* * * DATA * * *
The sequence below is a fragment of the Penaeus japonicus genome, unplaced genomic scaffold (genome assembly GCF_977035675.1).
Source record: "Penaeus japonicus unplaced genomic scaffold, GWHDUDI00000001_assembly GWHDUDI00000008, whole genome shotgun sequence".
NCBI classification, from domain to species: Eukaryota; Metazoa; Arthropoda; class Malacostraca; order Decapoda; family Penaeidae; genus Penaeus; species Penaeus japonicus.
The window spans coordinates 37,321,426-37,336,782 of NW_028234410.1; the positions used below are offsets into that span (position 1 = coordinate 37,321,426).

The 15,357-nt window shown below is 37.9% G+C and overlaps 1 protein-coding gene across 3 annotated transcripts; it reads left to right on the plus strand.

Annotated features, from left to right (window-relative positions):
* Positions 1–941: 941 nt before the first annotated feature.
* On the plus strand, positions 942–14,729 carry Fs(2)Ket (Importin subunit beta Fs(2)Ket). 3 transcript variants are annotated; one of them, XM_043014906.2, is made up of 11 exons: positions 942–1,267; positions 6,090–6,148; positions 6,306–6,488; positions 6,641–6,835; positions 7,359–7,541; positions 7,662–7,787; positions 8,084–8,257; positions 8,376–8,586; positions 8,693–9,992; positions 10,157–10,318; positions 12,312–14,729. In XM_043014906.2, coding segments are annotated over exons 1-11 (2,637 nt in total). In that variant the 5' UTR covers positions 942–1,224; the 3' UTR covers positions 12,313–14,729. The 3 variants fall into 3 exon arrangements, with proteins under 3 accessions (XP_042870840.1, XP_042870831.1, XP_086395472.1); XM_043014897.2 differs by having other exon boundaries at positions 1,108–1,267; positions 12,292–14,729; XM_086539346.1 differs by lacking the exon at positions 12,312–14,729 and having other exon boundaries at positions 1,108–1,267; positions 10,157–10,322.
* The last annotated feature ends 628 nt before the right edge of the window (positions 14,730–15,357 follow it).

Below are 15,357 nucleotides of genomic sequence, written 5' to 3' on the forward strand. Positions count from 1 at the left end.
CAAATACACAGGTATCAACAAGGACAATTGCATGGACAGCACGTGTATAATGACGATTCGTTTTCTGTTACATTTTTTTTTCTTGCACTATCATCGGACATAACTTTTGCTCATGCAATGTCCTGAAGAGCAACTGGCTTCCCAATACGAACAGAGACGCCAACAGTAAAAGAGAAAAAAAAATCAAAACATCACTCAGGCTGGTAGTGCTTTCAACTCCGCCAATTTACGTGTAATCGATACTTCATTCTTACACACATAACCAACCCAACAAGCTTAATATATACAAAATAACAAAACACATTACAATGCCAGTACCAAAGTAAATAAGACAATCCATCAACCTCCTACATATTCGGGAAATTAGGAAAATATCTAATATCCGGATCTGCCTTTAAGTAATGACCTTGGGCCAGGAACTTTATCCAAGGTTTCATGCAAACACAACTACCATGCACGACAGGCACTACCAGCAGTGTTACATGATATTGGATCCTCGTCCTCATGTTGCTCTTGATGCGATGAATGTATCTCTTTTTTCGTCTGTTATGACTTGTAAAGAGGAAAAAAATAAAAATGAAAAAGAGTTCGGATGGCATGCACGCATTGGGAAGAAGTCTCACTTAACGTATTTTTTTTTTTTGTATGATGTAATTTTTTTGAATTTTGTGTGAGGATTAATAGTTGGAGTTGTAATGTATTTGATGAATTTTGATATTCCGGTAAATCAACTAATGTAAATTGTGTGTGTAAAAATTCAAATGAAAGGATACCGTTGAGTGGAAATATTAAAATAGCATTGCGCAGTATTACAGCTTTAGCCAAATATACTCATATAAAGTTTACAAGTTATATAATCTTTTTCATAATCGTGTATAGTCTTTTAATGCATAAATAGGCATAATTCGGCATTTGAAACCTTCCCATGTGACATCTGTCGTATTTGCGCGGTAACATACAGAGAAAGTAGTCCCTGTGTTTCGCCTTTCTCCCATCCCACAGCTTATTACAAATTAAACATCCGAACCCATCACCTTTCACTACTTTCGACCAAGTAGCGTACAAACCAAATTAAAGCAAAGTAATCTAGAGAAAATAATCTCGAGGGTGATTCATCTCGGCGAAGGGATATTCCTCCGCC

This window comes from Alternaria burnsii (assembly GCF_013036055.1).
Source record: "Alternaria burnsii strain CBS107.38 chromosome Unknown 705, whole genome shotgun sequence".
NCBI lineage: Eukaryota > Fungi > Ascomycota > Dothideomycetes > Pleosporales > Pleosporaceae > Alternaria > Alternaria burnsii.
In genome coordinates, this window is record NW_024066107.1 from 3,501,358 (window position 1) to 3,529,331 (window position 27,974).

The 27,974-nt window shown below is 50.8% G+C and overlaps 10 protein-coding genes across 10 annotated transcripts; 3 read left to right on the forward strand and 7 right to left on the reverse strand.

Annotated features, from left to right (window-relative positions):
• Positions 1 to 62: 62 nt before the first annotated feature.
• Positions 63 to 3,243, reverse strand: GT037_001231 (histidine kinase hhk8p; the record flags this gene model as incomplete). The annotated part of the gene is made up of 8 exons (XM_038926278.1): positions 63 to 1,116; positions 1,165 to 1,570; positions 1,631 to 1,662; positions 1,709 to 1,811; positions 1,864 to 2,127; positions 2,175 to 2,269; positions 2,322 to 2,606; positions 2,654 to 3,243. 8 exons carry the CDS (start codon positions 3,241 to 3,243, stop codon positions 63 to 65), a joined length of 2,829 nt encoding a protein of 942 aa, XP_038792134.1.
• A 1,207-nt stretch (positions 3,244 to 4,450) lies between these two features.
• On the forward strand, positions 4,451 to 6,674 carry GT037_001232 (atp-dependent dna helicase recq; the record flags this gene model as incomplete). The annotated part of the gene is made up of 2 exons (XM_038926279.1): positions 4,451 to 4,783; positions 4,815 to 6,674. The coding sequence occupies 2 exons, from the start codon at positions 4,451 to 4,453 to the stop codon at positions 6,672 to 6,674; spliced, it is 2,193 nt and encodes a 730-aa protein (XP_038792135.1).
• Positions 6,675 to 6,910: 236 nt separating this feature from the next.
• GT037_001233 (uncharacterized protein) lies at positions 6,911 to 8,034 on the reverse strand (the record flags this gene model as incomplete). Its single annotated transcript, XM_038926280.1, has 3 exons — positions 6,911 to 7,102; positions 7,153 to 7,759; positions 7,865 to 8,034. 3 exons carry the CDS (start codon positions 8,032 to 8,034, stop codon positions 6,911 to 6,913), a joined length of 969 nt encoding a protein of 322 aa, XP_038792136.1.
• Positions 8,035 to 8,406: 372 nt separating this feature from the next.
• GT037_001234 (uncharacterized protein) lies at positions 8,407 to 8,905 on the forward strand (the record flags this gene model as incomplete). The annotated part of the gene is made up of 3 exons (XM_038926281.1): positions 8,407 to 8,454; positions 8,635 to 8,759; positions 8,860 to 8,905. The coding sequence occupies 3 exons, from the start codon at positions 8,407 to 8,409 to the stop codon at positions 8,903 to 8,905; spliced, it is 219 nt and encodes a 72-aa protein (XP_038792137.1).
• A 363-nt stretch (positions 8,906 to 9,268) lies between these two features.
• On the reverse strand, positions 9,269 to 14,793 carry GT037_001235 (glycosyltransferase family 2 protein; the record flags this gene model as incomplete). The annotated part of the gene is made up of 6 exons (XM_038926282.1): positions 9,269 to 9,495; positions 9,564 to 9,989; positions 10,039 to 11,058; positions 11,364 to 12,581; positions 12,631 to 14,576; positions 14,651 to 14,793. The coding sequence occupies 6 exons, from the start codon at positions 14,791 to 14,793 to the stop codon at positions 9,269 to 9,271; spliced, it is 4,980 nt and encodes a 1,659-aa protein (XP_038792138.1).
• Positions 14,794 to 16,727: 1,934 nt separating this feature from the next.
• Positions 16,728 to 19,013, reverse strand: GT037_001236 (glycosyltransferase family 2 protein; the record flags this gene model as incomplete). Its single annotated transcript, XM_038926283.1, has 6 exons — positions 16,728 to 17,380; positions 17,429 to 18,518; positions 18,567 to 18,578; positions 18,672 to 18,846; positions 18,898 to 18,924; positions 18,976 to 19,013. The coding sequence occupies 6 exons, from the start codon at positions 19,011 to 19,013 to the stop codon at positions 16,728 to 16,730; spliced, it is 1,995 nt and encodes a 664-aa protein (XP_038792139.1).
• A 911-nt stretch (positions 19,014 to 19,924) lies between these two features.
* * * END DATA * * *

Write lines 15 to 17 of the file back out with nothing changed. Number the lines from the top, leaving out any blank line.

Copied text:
In genome coordinates, this window is record NW_024066107.1 from 3,501,358 (window position 1) to 3,529,331 (window position 27,974).

The 27,974-nt window shown below is 50.8% G+C and overlaps 10 protein-coding genes across 10 annotated transcripts; 3 read left to right on the forward strand and 7 right to left on the reverse strand.

Annotated features, from left to right (window-relative positions):